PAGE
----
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SubscriberWrites: Incentives, whether long or short term, can be lucrative for Indian business to grow

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Incentive- the quiet kinetic            

Incentives are important to get an accelerated focus, ties individuals to one set of objectives and promotes ‘beyond the call of duty-esque’ behavior. Look at the negatives – unbridled aggression to achieve at any cost, compromise on governance, to list some. The financial crisis of 2008, following the almost irrepressible growth of the sub-prime mortgage bonds as a product line is a good reminder of the latter. 

Loosely referred to as Incentive as a catch-all, it includes short-term Incentive, long term incentive, sweat equity, one-time bonus etc. and are a part of the contemporary vernacular in almost all markets/ environments. Even outside the sphere of commercial organizations, we are familiar with rewards for information. As recent as in March 2022, the Securities and Exchange Council, USA announced an award of $14M to a whistle blower who published an online report exposing an ongoing fraud. Similar programs exist in other jurisdictions and with other regulators.

Incentive in whatever form, is time tested, has a high success rate and is integral to the buzz that drives ‘better than good’ in any group, including business. And then, there are instances of the over-drive taking the train off the track and over the safety rails. So, the challenge is, how do we avoid the latter without sacrificing this extremely powerful tool. 

In business, the constituents of incentive structure must necessarily be a function of the nature of the business i.e. products or services it offers, the ‘go to market’ model, life stage of the business (eg start up, newly acquired, mature state etc). Some typical constituents are Revenue, Order book position, EBIT, Cash Flow, Customer satisfaction index, share price, ‘2 and 20’ rule in fund management and now elements of ESG (Environment, Social and Governance) or ‘sustainability’. These are to inspire organizational success or even to signal commitment to those issues.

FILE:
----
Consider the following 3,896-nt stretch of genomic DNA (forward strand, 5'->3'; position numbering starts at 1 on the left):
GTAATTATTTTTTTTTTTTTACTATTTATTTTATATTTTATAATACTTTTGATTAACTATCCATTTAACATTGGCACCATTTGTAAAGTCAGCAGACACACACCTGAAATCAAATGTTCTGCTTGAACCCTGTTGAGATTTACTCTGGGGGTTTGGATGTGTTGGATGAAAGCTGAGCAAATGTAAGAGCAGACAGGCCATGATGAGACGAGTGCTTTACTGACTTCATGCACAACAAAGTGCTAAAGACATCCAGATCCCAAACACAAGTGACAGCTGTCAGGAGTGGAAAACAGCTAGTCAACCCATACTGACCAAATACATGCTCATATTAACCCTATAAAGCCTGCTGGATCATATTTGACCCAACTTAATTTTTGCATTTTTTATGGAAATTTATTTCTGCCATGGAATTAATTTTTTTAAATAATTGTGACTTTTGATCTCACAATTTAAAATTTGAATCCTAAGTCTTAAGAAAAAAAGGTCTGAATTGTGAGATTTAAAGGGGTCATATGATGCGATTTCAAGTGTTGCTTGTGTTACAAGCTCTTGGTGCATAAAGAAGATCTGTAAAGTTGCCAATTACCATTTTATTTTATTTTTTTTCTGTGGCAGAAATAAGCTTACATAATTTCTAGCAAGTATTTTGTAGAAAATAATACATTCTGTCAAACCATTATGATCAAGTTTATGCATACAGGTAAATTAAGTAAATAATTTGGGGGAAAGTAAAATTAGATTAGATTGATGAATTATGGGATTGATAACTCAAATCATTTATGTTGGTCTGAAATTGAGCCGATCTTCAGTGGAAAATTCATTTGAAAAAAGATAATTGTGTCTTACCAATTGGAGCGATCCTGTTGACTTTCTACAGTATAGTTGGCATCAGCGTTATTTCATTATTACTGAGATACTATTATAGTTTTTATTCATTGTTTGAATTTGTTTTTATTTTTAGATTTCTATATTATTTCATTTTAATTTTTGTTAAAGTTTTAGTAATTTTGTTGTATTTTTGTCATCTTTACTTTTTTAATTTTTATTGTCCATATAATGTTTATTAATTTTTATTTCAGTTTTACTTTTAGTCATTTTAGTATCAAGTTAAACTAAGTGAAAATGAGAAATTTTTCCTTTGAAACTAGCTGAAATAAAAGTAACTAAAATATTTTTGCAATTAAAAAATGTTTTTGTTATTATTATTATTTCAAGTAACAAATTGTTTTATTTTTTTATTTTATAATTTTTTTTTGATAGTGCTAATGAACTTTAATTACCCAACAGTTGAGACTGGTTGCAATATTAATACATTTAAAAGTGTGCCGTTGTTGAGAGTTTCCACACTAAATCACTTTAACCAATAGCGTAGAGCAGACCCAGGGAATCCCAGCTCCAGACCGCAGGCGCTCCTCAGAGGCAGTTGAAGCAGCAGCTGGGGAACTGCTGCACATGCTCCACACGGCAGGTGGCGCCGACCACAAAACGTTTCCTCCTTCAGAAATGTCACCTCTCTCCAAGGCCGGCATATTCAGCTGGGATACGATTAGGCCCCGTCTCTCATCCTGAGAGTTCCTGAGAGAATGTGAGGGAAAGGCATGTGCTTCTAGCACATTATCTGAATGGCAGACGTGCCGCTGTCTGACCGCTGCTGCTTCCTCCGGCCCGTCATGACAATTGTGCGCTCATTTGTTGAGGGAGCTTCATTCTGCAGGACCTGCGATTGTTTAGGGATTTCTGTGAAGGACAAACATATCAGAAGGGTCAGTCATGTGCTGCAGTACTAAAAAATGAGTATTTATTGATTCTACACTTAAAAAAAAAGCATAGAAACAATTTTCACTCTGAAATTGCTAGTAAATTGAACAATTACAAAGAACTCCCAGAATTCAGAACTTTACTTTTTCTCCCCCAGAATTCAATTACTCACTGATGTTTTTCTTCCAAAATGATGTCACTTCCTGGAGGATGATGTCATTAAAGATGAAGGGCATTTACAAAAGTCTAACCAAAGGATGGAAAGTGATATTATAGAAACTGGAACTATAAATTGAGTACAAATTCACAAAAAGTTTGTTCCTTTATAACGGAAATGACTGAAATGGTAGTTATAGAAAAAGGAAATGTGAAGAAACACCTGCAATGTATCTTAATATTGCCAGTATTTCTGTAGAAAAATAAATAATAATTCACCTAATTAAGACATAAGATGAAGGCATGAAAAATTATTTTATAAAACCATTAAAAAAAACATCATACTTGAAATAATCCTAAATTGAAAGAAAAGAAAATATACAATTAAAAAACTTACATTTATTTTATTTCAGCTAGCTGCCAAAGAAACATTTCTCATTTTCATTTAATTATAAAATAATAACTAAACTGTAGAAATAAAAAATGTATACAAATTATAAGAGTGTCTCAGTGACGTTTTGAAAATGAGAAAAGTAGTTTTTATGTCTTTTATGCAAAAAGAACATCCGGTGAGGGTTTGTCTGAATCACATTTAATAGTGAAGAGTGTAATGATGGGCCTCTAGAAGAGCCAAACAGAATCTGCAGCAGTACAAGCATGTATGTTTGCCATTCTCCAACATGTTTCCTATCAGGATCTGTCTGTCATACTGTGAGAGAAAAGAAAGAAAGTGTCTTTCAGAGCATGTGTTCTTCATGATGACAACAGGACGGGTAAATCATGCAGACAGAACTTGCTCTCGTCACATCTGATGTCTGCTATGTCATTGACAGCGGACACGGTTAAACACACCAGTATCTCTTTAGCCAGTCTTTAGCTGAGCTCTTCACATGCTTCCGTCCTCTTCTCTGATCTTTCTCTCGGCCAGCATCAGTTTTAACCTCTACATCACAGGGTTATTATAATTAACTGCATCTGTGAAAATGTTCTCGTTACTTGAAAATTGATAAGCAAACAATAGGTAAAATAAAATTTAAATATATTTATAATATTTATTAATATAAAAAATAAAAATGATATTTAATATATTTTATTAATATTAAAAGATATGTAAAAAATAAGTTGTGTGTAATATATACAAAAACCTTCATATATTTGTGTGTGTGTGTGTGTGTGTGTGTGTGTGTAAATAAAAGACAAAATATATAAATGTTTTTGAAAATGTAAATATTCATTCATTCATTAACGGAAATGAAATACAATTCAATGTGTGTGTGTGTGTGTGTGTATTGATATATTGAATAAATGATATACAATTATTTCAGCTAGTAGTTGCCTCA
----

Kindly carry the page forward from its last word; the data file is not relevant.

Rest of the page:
In my view, a close oversight of incentive structure and the organization’s behavior must be in the centre of any governing body’s agenda. It is almost predictable that any trend-setting event or innovation that sets the market ablaze with aggressive new investments, has its run and then slows down for a maturity-break, sometimes forced by sobering experience of failure or even fraud. We saw this in the 1990s in the Tech sector after the Telecom/ Dot.Com peak, then again in late 2008 triggered by housing mortgage bonds. These were a result of incentivisation gone extreme, creating hope infused speculative decisions, resting mainly on the belief that ‘we will cash out earlier’. And to quote a warning line from the movie Margin Call – “the music is about to stop, and we’re going to be left holding the biggest bag of odorous excrement ever assembled”. There is no question that such impact-events as Dot.com, innovative financial instruments are fundamental to the betterment of everything in the society starting from better and affordable products and services to general prosperity of population. 

I believe the appropriateness of the incentive amount should be left to those in charge of those managing and governing the business. At the same time, the governing body must feel accountable. One just needs to go back to the public criticism of the large incentives paid out to grow the home bonds mortgage market and the lack of accountability. The fact that the mortgage bonds were being structured with no known underlaying assets was known (or should have been) to the decision makers. Normally, the internal controls should have kicked-in, failing which the Board should have seen it. Lastly, of course the regulators were napping. So, what could have been a much smaller problem became a global crisis.

It’s difficult to tell whether ‘Sustainability’ or ESG tag will become a philosopher’s stone, given its universal appeal. Clearly, it is potent enough to create a higher-than-normal tidal waves of investment decisions and capital allocation. Sustainability is too consequential to be tarnished by    any one corner of the fraud triangle: opportunity, incentive, and rationalization

In today’s big, complex organizations, there is a heightened risk of key control elements becoming ineffective as groups function in increasingly decentralized manner. A group can easily be seduced by incentives to function in a self-serving way. With average employment tenure reducing and the market for skills more forgiving of commercial misdemeanours (or misadventures), a weakening of  deterrence is but natural. Also, the incentive or at-stake amount is on an upward trend in every market. Therefore, the question to ask is – where is the circuit-breaker? 

There is no disagreement that the CEO has a complex task of managing business, investors, business partners and market participants and is the ground Zero. However, the board oversight is as vital and should be wide enough without getting too operational. What is ‘adequate’ is pivotal and ‘therein lies the rub’.


Also read: SubscriberWrites: India’s ‘system’ has failed but illusion of leadership lingers


These pieces are being published as they have been received – they have not been edited/fact-checked by ThePrint.

Source: The Print

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